“Our border policy is designed to create really dangerous situations for people in order to discourage people from migrating,” said Erika Pinheiro, director of litigation and policy for the immigrant legal aid organization Al Otro Lado. “But it doesn’t deter migration, it just leads to more deaths, whether it’s an overheated tractor trailer or an SUV accident.”
Ramírez Pérez thought he would cross the line at the border, not a hole in the fence, said Corpeño, a member of the Indigenous Communities in Leadership board. You may have misunderstood the guides. Spanish was his second language; he spoke mainly Mixtec, an indigenous language.
Due to her husband’s arrest for spousal abuse in the US in 2012, Ramírez Pérez could have qualified for a U visa, a visa for crime victims, immigration advocates said.
It was unclear how much Ramírez Pérez understood about what was available to her in terms of her rights at the time of her husband’s arrest. What little paperwork she received was in Spanish, said Cynthia Santiago, the family’s attorney.
The immigration system is quite difficult for anyone to understand, let alone a woman who was forced to drop out of school in high school and had language barriers, Santiago said. “The system is much more complex, especially when you add the layers of your education and language,” he said.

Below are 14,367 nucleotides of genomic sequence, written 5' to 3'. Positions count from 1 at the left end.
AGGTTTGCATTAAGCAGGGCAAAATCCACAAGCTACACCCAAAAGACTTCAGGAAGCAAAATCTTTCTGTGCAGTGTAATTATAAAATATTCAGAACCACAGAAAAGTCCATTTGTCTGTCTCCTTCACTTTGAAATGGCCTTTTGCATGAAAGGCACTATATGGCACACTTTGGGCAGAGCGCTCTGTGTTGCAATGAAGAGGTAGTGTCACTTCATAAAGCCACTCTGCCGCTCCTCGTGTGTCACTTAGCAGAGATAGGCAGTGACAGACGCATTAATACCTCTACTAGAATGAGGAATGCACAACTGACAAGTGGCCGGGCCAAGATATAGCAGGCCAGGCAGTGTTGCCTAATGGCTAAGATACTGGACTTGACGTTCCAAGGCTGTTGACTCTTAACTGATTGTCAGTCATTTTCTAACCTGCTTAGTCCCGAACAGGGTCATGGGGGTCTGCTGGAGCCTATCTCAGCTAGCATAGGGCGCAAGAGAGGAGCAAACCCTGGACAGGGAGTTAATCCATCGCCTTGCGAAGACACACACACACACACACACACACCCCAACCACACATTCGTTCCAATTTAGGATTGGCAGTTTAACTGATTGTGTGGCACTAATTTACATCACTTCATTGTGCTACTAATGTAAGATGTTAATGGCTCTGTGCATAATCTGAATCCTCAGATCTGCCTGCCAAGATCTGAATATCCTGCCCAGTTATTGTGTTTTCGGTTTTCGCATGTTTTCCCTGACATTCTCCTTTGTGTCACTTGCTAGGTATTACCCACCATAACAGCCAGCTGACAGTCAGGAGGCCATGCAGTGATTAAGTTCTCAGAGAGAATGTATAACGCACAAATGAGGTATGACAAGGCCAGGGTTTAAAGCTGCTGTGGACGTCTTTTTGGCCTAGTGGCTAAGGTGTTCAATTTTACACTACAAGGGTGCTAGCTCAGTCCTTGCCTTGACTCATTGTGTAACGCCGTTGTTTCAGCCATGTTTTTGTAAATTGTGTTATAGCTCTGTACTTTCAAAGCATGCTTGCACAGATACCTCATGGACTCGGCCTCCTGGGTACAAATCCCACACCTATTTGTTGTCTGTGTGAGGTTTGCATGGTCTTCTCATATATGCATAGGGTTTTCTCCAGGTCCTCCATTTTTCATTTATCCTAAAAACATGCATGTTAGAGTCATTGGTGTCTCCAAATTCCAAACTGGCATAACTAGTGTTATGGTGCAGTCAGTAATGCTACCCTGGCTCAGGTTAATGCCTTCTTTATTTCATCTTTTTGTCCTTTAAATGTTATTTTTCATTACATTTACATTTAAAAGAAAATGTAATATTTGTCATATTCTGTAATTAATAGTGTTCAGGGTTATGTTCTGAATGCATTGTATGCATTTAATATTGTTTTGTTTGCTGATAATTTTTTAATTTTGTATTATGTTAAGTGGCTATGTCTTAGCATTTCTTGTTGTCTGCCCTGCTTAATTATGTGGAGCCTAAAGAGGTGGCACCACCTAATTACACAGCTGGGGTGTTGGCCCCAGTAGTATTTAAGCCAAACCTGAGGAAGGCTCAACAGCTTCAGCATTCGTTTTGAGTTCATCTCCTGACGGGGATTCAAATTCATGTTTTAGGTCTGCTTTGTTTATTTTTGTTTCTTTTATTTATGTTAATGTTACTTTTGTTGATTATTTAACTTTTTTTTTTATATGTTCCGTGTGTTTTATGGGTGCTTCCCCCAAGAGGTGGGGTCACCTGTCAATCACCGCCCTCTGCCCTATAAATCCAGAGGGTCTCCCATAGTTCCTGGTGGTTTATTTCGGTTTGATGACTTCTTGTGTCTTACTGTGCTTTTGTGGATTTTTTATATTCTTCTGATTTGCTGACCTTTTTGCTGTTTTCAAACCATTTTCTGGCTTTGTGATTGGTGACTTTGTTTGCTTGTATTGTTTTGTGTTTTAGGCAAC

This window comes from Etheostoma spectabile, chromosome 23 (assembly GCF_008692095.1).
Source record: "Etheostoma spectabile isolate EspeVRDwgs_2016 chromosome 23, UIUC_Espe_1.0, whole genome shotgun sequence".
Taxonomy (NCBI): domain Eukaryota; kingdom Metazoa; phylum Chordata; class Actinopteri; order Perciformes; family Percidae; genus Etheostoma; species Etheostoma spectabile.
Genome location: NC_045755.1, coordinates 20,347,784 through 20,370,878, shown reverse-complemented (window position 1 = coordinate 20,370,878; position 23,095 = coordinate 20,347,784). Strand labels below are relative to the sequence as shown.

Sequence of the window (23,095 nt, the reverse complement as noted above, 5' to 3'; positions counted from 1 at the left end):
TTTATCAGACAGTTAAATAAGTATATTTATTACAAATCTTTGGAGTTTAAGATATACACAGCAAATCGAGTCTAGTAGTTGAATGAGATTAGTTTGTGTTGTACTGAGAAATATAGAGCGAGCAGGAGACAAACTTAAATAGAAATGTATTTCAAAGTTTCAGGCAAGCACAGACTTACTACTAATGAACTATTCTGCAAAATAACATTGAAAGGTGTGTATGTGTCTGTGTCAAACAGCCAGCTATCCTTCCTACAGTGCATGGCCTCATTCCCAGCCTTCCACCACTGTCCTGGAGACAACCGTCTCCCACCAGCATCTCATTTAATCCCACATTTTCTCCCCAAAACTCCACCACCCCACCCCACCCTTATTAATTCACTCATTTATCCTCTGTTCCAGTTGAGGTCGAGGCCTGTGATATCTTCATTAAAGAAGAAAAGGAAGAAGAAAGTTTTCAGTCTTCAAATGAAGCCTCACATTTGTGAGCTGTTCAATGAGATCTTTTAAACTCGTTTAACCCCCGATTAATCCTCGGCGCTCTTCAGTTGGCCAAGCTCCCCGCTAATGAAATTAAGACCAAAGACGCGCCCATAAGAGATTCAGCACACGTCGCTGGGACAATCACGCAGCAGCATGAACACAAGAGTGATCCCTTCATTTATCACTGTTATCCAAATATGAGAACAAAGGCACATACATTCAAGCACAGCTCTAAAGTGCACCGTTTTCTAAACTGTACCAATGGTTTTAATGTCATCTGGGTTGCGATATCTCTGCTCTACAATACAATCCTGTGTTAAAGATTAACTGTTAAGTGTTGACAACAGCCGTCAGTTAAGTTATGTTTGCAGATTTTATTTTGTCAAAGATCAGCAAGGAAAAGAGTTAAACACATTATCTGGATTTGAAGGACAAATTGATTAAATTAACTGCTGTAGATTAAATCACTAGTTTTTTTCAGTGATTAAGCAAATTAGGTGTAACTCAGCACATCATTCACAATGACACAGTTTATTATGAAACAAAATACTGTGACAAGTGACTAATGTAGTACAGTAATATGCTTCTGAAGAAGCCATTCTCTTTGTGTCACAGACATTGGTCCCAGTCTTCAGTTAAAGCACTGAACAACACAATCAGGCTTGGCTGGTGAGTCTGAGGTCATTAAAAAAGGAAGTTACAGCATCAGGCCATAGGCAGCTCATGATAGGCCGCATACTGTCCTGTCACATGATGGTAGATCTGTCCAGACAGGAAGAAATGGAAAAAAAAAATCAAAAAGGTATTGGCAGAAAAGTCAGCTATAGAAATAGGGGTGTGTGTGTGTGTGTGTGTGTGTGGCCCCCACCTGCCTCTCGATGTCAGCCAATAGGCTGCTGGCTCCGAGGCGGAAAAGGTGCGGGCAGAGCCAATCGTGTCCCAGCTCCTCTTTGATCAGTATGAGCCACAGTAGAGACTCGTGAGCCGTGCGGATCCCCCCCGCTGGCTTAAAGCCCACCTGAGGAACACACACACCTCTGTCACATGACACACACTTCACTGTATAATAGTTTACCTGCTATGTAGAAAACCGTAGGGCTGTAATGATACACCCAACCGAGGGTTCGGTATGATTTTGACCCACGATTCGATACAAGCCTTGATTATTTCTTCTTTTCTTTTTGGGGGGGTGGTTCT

And even if I had applied for the visa, the wait time for a U visa in 2012 was two to three years, Santiago said. Now, it is between five and six years.
“The amount of time it took for a U visa to go through the system was something Carolina didn’t have,” Santiago said. “She did not have the privilege of waiting. She was in a situation where he threatened to hurt her and her children. “
Ramírez Pérez’s brother hopes that people understand that “we run this risk because people are in danger,” he said. “It’s not because we want to.”
He chokes when he thinks of how close he came to reuniting with the sister he hadn’t seen in seven years, to bonding her with her children, to showing her what a safe life could be.
“It would be so different if [the government] I actually listened to people who needed help, ”he said.
George is Digismak’s reported cum editor with 13 years of experience in Journalism